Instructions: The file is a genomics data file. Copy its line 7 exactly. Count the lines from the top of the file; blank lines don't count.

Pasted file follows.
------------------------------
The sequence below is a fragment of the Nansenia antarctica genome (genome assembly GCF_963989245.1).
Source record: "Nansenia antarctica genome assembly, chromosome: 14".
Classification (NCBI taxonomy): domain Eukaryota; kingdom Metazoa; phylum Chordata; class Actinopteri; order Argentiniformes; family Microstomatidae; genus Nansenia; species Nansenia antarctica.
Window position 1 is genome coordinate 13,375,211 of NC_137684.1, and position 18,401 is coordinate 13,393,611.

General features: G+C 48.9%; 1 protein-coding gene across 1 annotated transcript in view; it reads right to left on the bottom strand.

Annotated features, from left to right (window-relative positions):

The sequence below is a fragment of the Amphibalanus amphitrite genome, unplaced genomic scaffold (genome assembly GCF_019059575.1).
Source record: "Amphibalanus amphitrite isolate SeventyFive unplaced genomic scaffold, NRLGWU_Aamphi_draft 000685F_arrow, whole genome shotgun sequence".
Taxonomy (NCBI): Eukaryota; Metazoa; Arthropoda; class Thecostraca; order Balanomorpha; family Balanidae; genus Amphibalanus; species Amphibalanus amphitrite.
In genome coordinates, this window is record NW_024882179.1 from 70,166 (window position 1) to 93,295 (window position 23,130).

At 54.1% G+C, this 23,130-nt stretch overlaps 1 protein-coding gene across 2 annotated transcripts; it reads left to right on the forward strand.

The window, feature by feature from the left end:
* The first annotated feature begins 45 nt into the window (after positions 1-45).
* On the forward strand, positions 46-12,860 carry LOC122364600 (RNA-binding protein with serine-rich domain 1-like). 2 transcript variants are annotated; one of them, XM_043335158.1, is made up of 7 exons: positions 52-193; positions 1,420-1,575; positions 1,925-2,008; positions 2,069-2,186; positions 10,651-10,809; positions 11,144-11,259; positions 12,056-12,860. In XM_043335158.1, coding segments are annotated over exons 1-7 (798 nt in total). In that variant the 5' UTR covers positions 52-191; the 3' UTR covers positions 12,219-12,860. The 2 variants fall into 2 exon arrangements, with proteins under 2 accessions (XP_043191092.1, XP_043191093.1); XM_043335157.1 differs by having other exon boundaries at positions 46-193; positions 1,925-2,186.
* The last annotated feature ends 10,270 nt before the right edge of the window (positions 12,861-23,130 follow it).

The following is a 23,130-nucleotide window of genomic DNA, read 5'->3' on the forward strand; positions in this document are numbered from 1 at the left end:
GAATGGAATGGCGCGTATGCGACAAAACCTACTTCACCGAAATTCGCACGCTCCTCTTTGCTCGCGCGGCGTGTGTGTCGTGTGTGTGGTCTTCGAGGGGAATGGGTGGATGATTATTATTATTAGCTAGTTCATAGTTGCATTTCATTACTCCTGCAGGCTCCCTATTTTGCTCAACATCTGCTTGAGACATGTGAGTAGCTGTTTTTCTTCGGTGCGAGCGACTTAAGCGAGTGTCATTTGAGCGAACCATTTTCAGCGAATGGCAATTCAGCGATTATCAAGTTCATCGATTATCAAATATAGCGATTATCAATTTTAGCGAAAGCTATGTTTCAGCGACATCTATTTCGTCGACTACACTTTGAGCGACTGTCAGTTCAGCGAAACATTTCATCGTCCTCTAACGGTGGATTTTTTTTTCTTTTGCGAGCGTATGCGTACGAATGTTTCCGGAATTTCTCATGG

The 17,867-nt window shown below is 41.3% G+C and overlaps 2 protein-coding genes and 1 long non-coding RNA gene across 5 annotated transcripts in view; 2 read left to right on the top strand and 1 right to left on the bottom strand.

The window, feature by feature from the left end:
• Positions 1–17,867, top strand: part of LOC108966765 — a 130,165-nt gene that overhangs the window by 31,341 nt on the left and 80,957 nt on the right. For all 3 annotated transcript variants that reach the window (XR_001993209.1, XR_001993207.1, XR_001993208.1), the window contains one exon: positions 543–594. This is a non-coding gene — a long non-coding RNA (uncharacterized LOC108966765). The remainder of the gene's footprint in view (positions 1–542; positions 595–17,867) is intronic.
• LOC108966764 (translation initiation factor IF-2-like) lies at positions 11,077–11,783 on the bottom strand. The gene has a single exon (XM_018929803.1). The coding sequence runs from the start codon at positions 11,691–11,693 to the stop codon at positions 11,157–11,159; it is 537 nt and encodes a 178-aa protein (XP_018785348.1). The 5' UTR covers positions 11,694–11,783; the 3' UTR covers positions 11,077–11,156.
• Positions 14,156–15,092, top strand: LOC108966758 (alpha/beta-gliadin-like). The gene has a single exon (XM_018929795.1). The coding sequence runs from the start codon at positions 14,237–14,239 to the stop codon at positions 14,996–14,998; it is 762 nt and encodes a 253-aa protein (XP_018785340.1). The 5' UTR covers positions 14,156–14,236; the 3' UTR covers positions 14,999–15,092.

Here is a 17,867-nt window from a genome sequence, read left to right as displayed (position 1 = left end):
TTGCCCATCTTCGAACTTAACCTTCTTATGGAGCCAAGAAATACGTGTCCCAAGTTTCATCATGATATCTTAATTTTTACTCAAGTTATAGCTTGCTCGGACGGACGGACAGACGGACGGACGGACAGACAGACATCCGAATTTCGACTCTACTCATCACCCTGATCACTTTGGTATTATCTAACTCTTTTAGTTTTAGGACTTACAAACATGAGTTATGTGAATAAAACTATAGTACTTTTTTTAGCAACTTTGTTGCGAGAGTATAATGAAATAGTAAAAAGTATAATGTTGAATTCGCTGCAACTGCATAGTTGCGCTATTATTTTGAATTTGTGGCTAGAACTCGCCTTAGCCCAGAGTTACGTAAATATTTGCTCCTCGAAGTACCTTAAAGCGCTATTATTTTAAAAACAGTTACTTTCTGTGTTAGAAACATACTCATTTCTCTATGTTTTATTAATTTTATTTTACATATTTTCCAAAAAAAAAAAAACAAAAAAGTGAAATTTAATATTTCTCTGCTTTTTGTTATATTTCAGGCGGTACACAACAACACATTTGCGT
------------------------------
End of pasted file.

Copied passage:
The sequence below is a fragment of the Amphibalanus amphitrite genome, unplaced genomic scaffold (genome assembly GCF_019059575.1).